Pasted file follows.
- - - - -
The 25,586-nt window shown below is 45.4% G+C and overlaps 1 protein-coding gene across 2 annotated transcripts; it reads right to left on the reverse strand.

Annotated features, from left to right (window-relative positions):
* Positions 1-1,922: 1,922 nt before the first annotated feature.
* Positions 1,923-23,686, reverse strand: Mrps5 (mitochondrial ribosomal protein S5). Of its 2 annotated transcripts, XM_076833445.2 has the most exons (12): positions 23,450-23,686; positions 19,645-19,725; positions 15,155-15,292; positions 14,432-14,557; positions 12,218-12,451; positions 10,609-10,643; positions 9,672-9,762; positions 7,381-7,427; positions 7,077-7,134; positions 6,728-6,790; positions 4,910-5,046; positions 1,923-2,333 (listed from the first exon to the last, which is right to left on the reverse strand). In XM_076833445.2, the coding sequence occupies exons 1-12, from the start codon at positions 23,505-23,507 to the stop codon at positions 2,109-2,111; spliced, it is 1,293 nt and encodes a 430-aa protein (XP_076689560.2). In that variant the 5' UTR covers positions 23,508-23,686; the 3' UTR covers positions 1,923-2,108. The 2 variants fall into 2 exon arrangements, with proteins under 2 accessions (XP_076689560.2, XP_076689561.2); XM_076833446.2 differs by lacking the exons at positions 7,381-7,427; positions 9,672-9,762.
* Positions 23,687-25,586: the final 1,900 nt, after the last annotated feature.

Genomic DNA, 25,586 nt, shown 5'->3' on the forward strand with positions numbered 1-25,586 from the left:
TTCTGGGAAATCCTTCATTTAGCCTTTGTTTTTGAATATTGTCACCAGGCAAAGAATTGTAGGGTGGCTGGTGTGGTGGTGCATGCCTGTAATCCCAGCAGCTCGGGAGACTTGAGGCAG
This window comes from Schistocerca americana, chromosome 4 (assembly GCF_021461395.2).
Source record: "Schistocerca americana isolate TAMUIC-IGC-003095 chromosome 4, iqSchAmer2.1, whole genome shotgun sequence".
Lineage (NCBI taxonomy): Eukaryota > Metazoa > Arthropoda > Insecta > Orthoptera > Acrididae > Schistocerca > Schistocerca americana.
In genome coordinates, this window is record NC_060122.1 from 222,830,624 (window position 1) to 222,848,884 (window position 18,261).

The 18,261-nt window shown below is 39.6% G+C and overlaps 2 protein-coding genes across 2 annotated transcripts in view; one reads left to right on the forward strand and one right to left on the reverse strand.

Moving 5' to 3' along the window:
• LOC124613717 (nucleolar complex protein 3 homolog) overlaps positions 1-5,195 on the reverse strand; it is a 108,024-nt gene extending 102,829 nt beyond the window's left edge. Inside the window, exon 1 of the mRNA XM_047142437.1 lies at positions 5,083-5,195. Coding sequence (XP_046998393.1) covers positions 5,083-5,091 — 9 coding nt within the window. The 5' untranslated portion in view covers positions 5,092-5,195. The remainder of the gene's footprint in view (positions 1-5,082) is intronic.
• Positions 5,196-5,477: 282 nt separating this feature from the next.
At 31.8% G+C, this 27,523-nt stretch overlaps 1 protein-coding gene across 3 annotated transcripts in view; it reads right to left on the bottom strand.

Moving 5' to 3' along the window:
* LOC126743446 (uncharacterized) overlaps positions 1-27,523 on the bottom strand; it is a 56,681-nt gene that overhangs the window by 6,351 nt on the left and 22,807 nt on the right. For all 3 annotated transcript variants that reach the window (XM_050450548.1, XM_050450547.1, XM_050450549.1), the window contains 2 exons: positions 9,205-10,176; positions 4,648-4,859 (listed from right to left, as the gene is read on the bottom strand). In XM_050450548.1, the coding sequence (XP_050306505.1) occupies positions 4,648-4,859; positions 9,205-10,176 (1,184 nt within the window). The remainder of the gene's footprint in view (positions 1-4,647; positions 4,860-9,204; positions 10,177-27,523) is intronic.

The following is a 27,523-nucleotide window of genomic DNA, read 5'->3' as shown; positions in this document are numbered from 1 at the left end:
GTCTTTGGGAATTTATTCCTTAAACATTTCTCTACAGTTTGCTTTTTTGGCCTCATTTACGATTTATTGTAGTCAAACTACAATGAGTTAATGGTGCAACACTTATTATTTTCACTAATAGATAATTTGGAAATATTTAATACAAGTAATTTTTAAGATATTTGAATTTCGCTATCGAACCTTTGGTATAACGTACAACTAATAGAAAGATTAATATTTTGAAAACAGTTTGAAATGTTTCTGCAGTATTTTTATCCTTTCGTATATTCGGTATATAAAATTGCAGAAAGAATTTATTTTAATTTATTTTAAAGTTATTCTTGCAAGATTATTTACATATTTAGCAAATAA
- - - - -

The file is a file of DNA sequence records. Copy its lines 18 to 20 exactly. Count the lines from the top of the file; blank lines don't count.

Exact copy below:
* LOC126743446 (uncharacterized) overlaps positions 1-27,523 on the bottom strand; it is a 56,681-nt gene that overhangs the window by 6,351 nt on the left and 22,807 nt on the right. For all 3 annotated transcript variants that reach the window (XM_050450548.1, XM_050450547.1, XM_050450549.1), the window contains 2 exons: positions 9,205-10,176; positions 4,648-4,859 (listed from right to left, as the gene is read on the bottom strand). In XM_050450548.1, the coding sequence (XP_050306505.1) occupies positions 4,648-4,859; positions 9,205-10,176 (1,184 nt within the window). The remainder of the gene's footprint in view (positions 1-4,647; positions 4,860-9,204; positions 10,177-27,523) is intronic.

The following is a 27,523-nucleotide window of genomic DNA, read 5'->3' as shown; positions in this document are numbered from 1 at the left end:
GTCTTTGGGAATTTATTCCTTAAACATTTCTCTACAGTTTGCTTTTTTGGCCTCATTTACGATTTATTGTAGTCAAACTACAATGAGTTAATGGTGCAACACTTATTATTTTCACTAATAGATAATTTGGAAATATTTAATACAAGTAATTTTTAAGATATTTGAATTTCGCTATCGAACCTTTGGTATAACGTACAACTAATAGAAAGATTAATATTTTGAAAACAGTTTGAAATGTTTCTGCAGTATTTTTATCCTTTCGTATATTCGGTATATAAAATTGCAGAAAGAATTTATTTTAATTTATTTTAAAGTTATTCTTGCAAGATTATTTACATATTTAGCAAATAA